Of all the 20th century’s innovations, the discovery of antibiotics was hands-down one of the most important. Since Alexander Fleming first discovered penicillin in 1928, countless lives have been saved from previously untreatable diseases and epidemics stopped in their tracks. Since the 1980s, however, researchers have struggled to find new treatments as an increasing number of diseases developed a resistance to antibiotics. Now, for the first time in 30 years, scientists have discovered a new class of antibiotic, and it was hiding right under their noses.
Scientists searching for new antibiotics have traditionally looked to bacteria that live in soil for the chemical compounds they use to fight off their rivals. But the human body has long been seen as a potential resource for antibiotic compounds, Alessandra Potenza reports for The Verge. It's packed with all manner of microbes—from skin to guts. And while scientists have learned much about the body in recent decades, there is still a lot unknown about the human microbiome.
Microbiologists from the University of Tübingen, Germany, turned to the nose, which is a perfect environment for bacteria to thrive. It provides direct access to the bloodstream for bacteria to sneak past the immune system, and a warm, humid environment for micobes to breed.
While many species of bacteria make their homes up our noses, the researchers looked at a particular one called Methicillin-Resistant Staphylococcus aureus (MRSA)—a species that can cause deadly infections in people with weakened immune systems and is found in 30 percent of people's noses, Kate Baggaley writes for Popular Science. But the researchers were curious what kept the other 70 percent from sporting the microbes.
They swabbed subjects' noses and looked at what was living up there, identifying another bacterium called Staphylococcus lugdunensis that produces a chemical compound that can fight MRSA and many other species of bacteria, Potenza reports. Not only that, but the chemical called “lugdunin” belongs to a new class of antibiotics. "Lugdunin is just the first example," study co-author Andreas Peschel tells Potenza. "Maybe it’s just the tip of the iceberg."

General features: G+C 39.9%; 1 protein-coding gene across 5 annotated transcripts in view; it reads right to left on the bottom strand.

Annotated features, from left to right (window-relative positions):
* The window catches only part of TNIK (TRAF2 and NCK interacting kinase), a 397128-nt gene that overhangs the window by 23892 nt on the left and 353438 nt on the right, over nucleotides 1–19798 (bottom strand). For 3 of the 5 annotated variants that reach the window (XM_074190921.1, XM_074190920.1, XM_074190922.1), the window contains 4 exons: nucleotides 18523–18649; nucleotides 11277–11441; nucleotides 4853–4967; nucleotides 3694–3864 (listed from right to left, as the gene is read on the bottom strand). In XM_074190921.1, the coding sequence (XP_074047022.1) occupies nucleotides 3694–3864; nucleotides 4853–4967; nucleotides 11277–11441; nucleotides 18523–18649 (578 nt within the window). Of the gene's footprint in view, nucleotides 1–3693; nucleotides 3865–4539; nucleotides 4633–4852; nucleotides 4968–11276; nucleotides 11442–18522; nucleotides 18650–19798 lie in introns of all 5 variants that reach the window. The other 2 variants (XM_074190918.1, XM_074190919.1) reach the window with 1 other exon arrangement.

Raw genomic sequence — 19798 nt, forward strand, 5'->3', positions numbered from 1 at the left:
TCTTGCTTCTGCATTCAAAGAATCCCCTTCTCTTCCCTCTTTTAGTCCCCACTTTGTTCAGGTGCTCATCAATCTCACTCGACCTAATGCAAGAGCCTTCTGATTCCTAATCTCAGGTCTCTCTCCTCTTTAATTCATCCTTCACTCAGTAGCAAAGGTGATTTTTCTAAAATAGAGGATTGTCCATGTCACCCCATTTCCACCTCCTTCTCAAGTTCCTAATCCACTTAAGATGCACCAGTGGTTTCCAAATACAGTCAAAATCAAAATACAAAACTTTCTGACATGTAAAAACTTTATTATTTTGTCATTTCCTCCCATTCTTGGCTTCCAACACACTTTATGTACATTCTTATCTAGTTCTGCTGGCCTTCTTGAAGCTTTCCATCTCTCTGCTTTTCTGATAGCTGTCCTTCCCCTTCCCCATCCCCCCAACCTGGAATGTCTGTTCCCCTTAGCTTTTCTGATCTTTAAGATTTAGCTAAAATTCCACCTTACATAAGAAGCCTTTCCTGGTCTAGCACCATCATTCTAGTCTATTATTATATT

"It may seem surprising that a member of the human microbiota—the community of bacteria that inhabits the body—produces an antibiotic,” Kim Lewis and Philip Strandwitz, microbial biologists at Northeastern University who were not involved with the study, tell the BBC. "However, the microbiota is composed of more than a thousand species, many of which compete for space and nutrients, and the selective pressure to eliminate bacterial neighbors is high."
While lugdunin shows promise, it’s likely to be a long time before it is used as a medical treatment. Even so, there’s still a ticking clock on the potential drug, as it’s likely microbes will evolve resistance to it just as they did to previous antibiotics, Potenza reports.
"That is a naturally produced substance by an organism that’s been competing in its niche for millions, if not billions, of years," Brad Spellberg, a professor of clinical medicine at the University of Southern California who was not involved in the study, tells Potenza. "Resistance will develop, it’s inevitable."
Whatever happens down the line with lugdunin, the study suggests that our own bodies may hide a wealth of possible antibiotics that could be used to fight off deadly diseases. With antibiotic-resistant bacteria projected to kill millions of people a year by 2050, this find could not have come at a better time.